The second wave of COVID-19 has arrived, and the reality that remote work is here to stay is sinking in. This is a scary thought for many job seekers who were hoping that the economy would eventually start to recover and that things would steadily go back to normal. With businesses stunted, finding a job is still as hard as when the pandemic first hit.

With this in mind, here are six tricks for job seekers who must now overcome the odds and land a remote job while amidst this pandemic:

1. Get on remote job boards

Most people are familiar with job-hunting websites like Monster or Indeed. However, if you’re looking to maximize your chances of getting hired, there are online job boards specifically for finding remote work. These websites offer a place where remote workers and employers can connect to their mutual benefit. They will save you time and allow for a more targeted job search.

Some of the most popular remote job boards are FlexJobs and We Work Remotely. Both sites list remote jobs from reputable clients in a wide variety of fields, including web design, marketing, writing, and many more.

2. Address COVID in your resume application

As an owner of Resume Writing Services, my resume company actually conducted a very recent survey of 154 hiring managers that is designed to provide insight to job seekers on how they can optimize their job search during the pandemic. One of the key takeaways was that 63% of respondents said that it would be beneficial for applicants to address how they would adapt to COVID as an employee. This suggests that job seekers shouldn’t shy away from discussing COVID with potential employers and can likely benefit from addressing this elephant in the room on their resumes.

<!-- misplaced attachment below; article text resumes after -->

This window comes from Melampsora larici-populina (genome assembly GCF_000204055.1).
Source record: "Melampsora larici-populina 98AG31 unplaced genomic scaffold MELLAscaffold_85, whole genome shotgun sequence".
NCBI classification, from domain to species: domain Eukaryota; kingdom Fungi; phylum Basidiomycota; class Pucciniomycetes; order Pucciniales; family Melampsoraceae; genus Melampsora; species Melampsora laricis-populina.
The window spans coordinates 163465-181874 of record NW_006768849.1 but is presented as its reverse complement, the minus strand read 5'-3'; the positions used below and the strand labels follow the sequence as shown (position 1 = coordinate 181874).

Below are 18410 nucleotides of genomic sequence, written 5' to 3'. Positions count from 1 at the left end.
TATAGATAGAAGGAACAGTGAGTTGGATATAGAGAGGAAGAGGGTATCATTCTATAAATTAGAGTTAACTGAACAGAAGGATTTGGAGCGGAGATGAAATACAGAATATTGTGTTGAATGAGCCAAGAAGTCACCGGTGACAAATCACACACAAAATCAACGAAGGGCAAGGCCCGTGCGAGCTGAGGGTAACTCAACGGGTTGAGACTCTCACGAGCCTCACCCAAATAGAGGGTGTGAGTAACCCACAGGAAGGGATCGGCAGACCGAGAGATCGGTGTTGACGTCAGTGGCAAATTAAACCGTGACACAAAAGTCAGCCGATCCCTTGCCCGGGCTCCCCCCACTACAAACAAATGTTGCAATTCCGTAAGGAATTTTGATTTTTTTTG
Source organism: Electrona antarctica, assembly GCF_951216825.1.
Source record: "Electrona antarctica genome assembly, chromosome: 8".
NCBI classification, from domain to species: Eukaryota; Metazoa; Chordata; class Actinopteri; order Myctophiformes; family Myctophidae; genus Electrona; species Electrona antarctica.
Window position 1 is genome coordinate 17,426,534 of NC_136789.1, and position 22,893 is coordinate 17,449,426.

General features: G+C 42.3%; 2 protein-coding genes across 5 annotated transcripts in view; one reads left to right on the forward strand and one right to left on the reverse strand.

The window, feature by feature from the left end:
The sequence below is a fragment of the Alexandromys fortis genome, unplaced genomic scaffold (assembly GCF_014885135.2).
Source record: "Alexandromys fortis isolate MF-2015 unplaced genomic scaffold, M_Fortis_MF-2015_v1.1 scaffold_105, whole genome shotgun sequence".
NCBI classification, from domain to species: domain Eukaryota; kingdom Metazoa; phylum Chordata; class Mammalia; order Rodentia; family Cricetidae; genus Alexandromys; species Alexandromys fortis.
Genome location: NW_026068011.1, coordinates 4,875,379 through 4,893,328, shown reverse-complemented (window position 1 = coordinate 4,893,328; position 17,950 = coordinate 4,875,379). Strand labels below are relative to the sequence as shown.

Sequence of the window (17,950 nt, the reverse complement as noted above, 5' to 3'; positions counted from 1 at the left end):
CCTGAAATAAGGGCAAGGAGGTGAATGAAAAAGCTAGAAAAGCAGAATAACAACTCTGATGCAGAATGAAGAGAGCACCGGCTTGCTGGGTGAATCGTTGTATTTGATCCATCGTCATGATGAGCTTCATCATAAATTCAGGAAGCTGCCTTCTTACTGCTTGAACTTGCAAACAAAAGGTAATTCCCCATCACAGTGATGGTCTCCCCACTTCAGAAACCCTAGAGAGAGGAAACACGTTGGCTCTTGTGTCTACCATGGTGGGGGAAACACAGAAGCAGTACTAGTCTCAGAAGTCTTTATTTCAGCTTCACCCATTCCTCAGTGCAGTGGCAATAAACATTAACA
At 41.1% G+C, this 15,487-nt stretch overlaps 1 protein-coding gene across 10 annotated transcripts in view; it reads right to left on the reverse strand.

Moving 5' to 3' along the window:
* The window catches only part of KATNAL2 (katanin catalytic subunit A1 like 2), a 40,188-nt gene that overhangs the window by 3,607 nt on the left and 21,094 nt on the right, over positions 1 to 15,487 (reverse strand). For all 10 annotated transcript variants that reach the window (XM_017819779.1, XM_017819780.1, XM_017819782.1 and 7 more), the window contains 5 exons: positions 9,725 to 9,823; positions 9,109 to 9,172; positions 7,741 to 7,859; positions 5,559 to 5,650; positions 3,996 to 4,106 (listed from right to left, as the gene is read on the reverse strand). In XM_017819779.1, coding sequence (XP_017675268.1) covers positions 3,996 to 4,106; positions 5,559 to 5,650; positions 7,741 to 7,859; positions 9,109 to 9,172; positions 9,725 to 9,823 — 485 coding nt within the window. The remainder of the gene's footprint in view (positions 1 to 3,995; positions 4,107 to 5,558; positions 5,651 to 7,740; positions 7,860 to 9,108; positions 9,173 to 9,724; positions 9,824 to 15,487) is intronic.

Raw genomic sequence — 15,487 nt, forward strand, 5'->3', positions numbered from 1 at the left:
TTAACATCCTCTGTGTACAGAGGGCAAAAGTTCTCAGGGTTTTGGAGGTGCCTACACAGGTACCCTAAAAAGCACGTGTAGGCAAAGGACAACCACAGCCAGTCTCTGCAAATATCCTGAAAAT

Perhaps an even more surprising finding was that 67% of hiring mangers also said they were more inclined to hire a job candidate who has already recovered from COVID-19. If you’re someone who’s already been exposed to COVID-19, this study is saying it’s definitely worth mentioning this fact somewhere on your application or during your job interview. The logic makes sense here as well. From what we know, if someone has been exposed to COVID-19 once, they are far less likely to get it again. As an employer, this means there are lots of advantages for hiring someone who has already recovered from the disease.

3. Build an online portfolio

One great way to stand out from the crowd is by building an online portfolio to showcase examples of your work. Employers looking to recruit remote workers often want to see evidence that applicants possess the skills they claim to have. Regardless of the sort of work you do, you will need to have finished products that can be evaluated. These can be websites, artwork, advertisements, articles, or whatever deliverables you expect to produce.

If you don’t have a considerable body of work to back up your experience, you’ll need to start producing mock projects to get the ball rolling. It may seem like more work on the front end of things, but it will dramatically improve your chances of getting hired. Anybody can claim a skill or ability. However, pre-produced examples of work constitute solid evidence of what you can actually do.

Be sure to include links to your portfolio on your resume or LinkedIn.

4. Master remote presentation tools